Alma vs. André: The final debate

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Alma vs. André: The final debate

J-Lynn Torres, Reporter

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At 3:30 on Thursday, November 1st, students gathered in the Commons for the Mock Election final debate.

Mock Congressional Election is a module taught by Mr. Jay. The class follows the election process, with students taking the role of candidates, campaign teams, and the media, and accumulates in a school-wide election on will be held today during advisory.

Whatever role they take, students in the class develop a in-depth comprehension on what goes into a successful campaign.

The final candidates, senior André Eisenberg and junior Alma Reiss Navarre, have been actively campaigning for awhile now. Discussing issues such as gun violence, immigration, education, wage gaps, and healthcare, they have caused the students of the iSchool to become greatly invested in the election.

The debate began with a two minute opening statement from each candidate, followed by questions for the candidates and a response from each.

During the debate, Alma talked about her commitment to working with people of all backgrounds. She asserted that not every American is supported by the government, and that  substantial change needs to be realized.

Meanwhile, André stressed his dedication to giving a voice to people of color, and enacting realistic  solutions to pressing issues.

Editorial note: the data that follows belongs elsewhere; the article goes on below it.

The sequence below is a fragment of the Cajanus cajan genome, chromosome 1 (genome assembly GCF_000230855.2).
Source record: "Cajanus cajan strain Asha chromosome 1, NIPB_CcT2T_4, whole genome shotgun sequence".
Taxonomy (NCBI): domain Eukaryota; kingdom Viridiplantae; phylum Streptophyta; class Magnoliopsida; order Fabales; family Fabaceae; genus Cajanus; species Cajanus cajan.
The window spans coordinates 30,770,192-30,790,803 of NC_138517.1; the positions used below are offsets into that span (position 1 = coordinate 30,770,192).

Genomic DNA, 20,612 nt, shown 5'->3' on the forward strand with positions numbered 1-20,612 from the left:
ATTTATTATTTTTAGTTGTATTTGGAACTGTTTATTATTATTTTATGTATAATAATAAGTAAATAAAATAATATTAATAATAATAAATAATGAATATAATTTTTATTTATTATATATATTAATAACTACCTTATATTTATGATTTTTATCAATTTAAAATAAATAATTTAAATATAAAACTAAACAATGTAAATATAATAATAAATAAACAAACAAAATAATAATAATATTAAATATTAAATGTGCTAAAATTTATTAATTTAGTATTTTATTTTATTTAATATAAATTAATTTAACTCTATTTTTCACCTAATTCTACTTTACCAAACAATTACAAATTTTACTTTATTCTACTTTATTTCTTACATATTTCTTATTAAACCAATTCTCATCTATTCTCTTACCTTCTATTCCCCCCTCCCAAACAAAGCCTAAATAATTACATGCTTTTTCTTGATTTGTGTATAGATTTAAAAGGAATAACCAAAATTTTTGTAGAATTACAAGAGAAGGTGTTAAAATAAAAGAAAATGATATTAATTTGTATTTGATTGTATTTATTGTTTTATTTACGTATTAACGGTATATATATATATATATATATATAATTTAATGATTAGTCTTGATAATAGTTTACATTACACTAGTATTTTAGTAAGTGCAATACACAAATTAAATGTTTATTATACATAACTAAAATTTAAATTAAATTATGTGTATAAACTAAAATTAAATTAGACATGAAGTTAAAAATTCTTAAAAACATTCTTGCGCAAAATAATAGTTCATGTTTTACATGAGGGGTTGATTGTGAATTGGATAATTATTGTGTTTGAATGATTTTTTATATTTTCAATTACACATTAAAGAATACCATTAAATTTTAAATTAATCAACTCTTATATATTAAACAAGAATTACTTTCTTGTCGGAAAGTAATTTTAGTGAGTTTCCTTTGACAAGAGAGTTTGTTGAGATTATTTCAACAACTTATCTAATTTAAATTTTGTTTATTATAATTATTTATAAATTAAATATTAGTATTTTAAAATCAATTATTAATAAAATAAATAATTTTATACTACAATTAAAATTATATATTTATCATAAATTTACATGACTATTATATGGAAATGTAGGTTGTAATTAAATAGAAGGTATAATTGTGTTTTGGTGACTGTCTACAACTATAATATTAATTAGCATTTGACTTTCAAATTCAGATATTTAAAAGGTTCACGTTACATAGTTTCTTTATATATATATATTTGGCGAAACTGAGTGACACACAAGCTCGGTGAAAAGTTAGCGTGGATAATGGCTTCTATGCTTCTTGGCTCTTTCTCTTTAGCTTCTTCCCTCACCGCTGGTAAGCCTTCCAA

André also acknowledged the similarities between his and Alma’s beliefs. However, he believes he would be the more effective congressperson. On the topic of equal pay, he stated his support for the Paycheck Fairness Act, which would add enforcements to the Equal Pay Act. He argued that the Alma’s proposed act, the Affordable Low-income Minimum wage Act (ALMA), would simply raise the minimum wage to $12.00.

Both candidates also talked about Trump, with Alma saying that the president is promoting hate and violence against immigrants, and André stating that Trump’s plans are instilling fear.

When I asked why other students should vote for them, André spoke of his personal experience coming from a family of immigrants, his ability to research problems and find feasible solutions that he has acquired from Model UN, and of how he wants to be involved in the student body and hear what they have to say. Alma talked about the discipline she has acquired from her rigorous dance classes, along with how she would like to listen to what people think while working to change the various social problems within schools.

After their closing statements, the debate ended.

Both André and Alma are clearly passionate about their views and this election – it’s easy to see how much heart has been poured in to their respective campaigns.

For more information about the candidates’ stances and ideas, read the Mock Election newsletter, the “iSchool Nugget.”

Who will you be voting for?